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Discussion Starter · #1 ·
Hi All

I have posted under Introduce yourself and OO scale: But my main interest is designing and making layouts in both 'OO' and 'N' scales.







The Top photograph is part of an 'N' scale layout, the middle is built at '00' scale and the lower is built at H0e scale.

This should start the ball rolling!

John Pro
 

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OK - firet off the OO in black and white is very emotive, but the question i have is what is the rockface constructed from in the phoyo of the HOe model?

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Discussion Starter · #3 ·
Hi

The material used is carved sundeala board coated with emulshion and textured as required.

John Pro
 

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QUOTE (John-pro @ 6 Sep 2008, 19:49) <{POST_SNAPBACK}>The material used is carved sundeala board coated with emulshion and textured as required.

I would never have thought of that!

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Hi All



The above photo shows the 'pub' scratch built at 'N Scale' using perspex cladding over a wooden block. The roof tiling is made by scribing plastic sheet with a home made tool. The paint used was cellouse (matt) and overpainted with household emulshion.



The building then was fixed onto a base which fitted into the main layout. The advantage of this method is that this allows a series of dioramas be made elsewhere and fitted into the main layout and that these diromas can be changed easily.

John Pro
 

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Great idea John Pro,

Making up dioramas allows you to model away from the layout for a while at times, if it is mounted on a piece of thin plasticard helps handling in construction and can be moved around the layout easily until a permanent position is decided for it.

I like the scratchbuilt pub very good work.
 

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I love the station scene!
 

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Discussion Starter · #8 ·
Hi All



The above photo shows the town end of a back and forth '00' scale layout. The walls are scratch built making a master, (30cm x 30cm square) making a mould and then casting in resin with a MDF backing to provide a thickness. The castings were then cut to size as required. The old stone building was cast using the same method and the wall castings used for the ends. The roofs were also scratch built and cast. The base is MDF covered in Sundeala board, carved and shaped to suit. The turn-table is scratch built using Perspex and machined brass. The hand rail is made from 30 amp fuse wire and soldered.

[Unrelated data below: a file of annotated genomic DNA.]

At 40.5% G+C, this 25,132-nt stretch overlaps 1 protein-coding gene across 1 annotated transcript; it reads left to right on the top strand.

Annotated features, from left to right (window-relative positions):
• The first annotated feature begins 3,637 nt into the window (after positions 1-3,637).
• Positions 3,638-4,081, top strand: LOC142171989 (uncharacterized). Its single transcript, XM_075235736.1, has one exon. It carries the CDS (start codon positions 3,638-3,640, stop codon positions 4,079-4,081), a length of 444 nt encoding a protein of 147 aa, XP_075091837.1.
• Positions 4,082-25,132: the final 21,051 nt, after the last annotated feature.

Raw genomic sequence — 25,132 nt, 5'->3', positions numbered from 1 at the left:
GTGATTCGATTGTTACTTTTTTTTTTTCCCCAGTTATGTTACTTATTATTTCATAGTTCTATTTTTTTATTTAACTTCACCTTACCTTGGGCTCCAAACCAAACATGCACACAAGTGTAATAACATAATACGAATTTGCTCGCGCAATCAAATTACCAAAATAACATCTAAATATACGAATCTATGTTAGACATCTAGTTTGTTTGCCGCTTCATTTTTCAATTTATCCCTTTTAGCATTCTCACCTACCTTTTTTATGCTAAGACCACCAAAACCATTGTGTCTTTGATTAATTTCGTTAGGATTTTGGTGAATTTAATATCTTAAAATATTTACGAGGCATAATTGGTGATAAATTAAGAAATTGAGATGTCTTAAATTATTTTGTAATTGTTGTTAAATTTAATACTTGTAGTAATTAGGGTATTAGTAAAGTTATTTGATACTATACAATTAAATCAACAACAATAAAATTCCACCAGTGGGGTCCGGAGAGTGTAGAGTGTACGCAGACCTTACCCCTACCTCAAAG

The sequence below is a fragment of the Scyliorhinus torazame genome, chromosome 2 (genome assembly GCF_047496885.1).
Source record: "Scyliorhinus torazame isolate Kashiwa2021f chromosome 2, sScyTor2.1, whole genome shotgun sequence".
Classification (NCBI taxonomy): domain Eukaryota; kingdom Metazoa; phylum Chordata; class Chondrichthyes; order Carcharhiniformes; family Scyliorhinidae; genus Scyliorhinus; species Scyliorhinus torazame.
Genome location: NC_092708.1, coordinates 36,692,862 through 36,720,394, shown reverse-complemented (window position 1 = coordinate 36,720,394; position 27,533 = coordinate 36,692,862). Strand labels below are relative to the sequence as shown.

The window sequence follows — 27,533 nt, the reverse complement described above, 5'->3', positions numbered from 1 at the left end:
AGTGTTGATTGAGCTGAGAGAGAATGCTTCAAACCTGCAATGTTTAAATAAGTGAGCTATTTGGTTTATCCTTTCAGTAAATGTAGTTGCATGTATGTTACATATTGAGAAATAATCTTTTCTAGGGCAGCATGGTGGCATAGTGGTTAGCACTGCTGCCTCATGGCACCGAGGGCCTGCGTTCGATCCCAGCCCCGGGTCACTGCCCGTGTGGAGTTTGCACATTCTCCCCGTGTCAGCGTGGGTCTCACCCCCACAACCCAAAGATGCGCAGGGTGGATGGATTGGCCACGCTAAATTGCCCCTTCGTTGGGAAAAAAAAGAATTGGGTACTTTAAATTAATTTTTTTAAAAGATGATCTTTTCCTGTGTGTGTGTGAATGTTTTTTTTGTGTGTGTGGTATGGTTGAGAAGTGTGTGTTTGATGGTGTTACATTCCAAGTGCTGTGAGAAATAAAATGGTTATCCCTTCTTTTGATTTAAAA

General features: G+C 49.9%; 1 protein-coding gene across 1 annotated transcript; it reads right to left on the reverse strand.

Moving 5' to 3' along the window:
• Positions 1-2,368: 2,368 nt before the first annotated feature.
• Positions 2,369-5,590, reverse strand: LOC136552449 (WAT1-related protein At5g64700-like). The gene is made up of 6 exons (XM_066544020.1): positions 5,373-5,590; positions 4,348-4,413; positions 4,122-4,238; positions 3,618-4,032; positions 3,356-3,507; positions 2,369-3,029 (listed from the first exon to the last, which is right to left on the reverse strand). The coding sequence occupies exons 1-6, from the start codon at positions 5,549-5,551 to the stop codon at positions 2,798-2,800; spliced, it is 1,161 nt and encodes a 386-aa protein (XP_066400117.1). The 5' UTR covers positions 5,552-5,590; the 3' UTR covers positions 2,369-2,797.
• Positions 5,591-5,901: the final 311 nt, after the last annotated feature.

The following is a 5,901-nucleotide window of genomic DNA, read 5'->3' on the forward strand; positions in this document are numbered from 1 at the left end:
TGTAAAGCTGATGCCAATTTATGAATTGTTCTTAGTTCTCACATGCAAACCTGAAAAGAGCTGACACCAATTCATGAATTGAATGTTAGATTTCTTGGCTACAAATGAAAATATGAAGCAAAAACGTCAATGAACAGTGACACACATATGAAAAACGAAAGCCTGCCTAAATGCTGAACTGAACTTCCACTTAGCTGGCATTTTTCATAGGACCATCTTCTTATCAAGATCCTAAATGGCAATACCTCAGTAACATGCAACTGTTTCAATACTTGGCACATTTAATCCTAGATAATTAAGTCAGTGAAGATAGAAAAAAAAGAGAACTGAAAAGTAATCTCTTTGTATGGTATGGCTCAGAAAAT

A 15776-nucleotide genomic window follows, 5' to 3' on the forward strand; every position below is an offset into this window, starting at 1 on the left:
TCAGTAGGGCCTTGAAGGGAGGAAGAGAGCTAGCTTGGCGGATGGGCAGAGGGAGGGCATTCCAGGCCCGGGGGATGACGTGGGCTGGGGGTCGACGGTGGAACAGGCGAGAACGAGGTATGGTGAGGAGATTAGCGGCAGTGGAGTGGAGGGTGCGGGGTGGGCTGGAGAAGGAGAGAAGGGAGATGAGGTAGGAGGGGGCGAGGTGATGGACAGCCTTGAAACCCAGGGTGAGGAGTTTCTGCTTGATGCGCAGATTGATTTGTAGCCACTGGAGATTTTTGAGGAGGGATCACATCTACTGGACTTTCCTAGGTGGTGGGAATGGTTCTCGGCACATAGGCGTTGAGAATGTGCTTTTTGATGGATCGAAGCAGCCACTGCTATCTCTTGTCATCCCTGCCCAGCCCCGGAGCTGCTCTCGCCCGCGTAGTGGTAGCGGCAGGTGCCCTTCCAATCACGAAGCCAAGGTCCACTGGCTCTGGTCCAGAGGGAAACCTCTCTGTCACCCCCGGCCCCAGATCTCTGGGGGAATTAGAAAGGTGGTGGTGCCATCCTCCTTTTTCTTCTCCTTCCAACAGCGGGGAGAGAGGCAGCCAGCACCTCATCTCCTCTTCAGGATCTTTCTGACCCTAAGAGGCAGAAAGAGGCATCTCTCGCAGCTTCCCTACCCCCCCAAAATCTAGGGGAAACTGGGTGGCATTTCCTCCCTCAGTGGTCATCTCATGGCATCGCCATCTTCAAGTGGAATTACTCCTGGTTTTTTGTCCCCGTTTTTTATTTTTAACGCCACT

The track was laid on top of painted to suit 'laminate flooring' foam that had been double-sided sticky taped in place. (Fix the track in place using track pins.) The foam was then trimmed after the track had been laid using a sharp knife cut at a bevel using the track as a guide. The edges were then painted to suit. (Wire up and check running)

The landscape and walls were all painted to finished colour including weathering etc and then textured: Otherwise the washes would ruin the textures. The engine was weathered using a series of washes. The ballast was added and is a mixture of colours to denote time. I.e. dirty ballast has been laid for a long time and the cleaner lighter ballasts were laid more recently. Finally the grasses added and are a mixture of static grass colours, foam and finely sieved real dirt.

Note all paints used are matt household emulsion.

John Pro
 

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Discussion Starter · #9 ·
Hi All

Questions on landscaping are always being asked therefore the illustration shown is from my original book, page 67. (Professional Approach to Model Railways First published 1987)



My method is to shape the landscape (No Roads) using various "Fillers" which could be expanded polystyrene foam, crumpled newspaper, Chicken wire, Sundelia board etc.

1: When foam or expanded styrene is used the surface will need to be made more robust. The same applies to chicken wire&#8230; therefore it will need covering with&#8230;&#8230;&#8230;.